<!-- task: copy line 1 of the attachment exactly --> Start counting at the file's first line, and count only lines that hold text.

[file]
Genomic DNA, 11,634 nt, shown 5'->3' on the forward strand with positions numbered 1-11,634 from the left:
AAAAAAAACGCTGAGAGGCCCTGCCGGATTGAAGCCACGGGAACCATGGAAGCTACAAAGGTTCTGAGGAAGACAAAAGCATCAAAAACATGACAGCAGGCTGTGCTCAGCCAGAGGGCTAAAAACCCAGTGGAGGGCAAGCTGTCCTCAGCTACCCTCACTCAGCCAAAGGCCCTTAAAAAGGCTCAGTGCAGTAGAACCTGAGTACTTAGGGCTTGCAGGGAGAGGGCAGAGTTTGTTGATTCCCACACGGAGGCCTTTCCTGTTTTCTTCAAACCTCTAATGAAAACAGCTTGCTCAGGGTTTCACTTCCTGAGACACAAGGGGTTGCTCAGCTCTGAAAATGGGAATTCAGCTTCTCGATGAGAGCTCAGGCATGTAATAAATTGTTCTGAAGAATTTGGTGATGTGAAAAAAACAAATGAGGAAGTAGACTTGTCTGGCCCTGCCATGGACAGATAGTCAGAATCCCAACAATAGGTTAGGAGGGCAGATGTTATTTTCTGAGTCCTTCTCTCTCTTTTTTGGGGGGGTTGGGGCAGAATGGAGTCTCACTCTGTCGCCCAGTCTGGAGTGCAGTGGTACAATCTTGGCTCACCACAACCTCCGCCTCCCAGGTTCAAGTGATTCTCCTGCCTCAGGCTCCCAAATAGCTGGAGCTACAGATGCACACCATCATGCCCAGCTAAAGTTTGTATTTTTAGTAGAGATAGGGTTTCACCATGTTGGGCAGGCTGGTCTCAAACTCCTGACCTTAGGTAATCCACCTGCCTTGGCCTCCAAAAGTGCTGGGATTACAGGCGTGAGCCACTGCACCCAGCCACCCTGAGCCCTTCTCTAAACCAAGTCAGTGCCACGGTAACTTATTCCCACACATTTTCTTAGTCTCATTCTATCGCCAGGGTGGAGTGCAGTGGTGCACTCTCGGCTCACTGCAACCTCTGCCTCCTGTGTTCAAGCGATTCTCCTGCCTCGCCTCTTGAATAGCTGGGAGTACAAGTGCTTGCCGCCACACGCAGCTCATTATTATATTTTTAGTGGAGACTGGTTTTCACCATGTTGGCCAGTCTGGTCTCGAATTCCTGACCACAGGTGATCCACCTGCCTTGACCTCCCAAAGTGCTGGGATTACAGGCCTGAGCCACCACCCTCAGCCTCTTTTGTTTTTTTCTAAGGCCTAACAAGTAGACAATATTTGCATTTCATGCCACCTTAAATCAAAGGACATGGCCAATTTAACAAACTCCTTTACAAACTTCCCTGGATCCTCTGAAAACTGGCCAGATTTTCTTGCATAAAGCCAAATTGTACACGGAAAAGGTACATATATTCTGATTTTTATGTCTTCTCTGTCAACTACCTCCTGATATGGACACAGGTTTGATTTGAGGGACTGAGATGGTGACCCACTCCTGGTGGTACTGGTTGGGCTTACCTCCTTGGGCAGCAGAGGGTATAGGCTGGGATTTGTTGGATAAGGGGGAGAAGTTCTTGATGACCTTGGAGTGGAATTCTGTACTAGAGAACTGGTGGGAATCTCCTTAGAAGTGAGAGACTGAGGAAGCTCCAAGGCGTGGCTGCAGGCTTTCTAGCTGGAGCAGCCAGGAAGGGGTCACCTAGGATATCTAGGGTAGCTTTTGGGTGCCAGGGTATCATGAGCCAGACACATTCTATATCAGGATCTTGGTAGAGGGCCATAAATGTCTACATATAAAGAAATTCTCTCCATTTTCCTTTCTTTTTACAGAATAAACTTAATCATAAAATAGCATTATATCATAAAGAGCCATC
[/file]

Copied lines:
Genomic DNA, 11,634 nt, shown 5'->3' on the forward strand with positions numbered 1-11,634 from the left: